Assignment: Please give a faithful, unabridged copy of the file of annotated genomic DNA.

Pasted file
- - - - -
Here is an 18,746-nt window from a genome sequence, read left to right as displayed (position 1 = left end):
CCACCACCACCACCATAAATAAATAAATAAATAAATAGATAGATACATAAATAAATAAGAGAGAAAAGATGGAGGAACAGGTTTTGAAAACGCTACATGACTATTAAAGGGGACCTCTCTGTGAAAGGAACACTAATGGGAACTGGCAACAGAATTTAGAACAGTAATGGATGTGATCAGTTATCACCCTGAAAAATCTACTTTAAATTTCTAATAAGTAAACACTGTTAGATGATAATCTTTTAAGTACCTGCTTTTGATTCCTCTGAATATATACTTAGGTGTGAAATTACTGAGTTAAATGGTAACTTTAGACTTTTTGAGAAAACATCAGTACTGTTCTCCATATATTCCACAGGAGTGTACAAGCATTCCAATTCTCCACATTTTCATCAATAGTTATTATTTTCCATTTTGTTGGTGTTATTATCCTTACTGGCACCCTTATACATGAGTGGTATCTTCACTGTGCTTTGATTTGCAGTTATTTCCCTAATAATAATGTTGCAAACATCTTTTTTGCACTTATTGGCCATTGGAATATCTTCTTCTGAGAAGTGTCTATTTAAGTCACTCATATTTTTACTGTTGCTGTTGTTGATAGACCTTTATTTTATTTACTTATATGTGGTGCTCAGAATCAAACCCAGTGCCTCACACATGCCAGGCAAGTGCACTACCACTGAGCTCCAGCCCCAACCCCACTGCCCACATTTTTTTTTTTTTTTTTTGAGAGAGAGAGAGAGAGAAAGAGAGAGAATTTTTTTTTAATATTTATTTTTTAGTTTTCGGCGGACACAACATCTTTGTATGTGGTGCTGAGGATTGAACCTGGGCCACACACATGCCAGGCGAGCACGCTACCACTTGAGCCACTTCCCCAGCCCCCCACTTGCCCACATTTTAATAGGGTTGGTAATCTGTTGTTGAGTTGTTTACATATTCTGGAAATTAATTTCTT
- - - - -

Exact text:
Here is an 18,746-nt window from a genome sequence, read left to right as displayed (position 1 = left end):
CCACCACCACCACCATAAATAAATAAATAAATAAATAGATAGATACATAAATAAATAAGAGAGAAAAGATGGAGGAACAGGTTTTGAAAACGCTACATGACTATTAAAGGGGACCTCTCTGTGAAAGGAACACTAATGGGAACTGGCAACAGAATTTAGAACAGTAATGGATGTGATCAGTTATCACCCTGAAAAATCTACTTTAAATTTCTAATAAGTAAACACTGTTAGATGATAATCTTTTAAGTACCTGCTTTTGATTCCTCTGAATATATACTTAGGTGTGAAATTACTGAGTTAAATGGTAACTTTAGACTTTTTGAGAAAACATCAGTACTGTTCTCCATATATTCCACAGGAGTGTACAAGCATTCCAATTCTCCACATTTTCATCAATAGTTATTATTTTCCATTTTGTTGGTGTTATTATCCTTACTGGCACCCTTATACATGAGTGGTATCTTCACTGTGCTTTGATTTGCAGTTATTTCCCTAATAATAATGTTGCAAACATCTTTTTTGCACTTATTGGCCATTGGAATATCTTCTTCTGAGAAGTGTCTATTTAAGTCACTCATATTTTTACTGTTGCTGTTGTTGATAGACCTTTATTTTATTTACTTATATGTGGTGCTCAGAATCAAACCCAGTGCCTCACACATGCCAGGCAAGTGCACTACCACTGAGCTCCAGCCCCAACCCCACTGCCCACATTTTTTTTTTTTTTTTTTGAGAGAGAGAGAGAGAGAAAGAGAGAGAATTTTTTTTTAATATTTATTTTTTAGTTTTCGGCGGACACAACATCTTTGTATGTGGTGCTGAGGATTGAACCTGGGCCACACACATGCCAGGCGAGCACGCTACCACTTGAGCCACTTCCCCAGCCCCCCACTTGCCCACATTTTAATAGGGTTGGTAATCTGTTGTTGAGTTGTTTACATATTCTGGAAATTAATTTCTT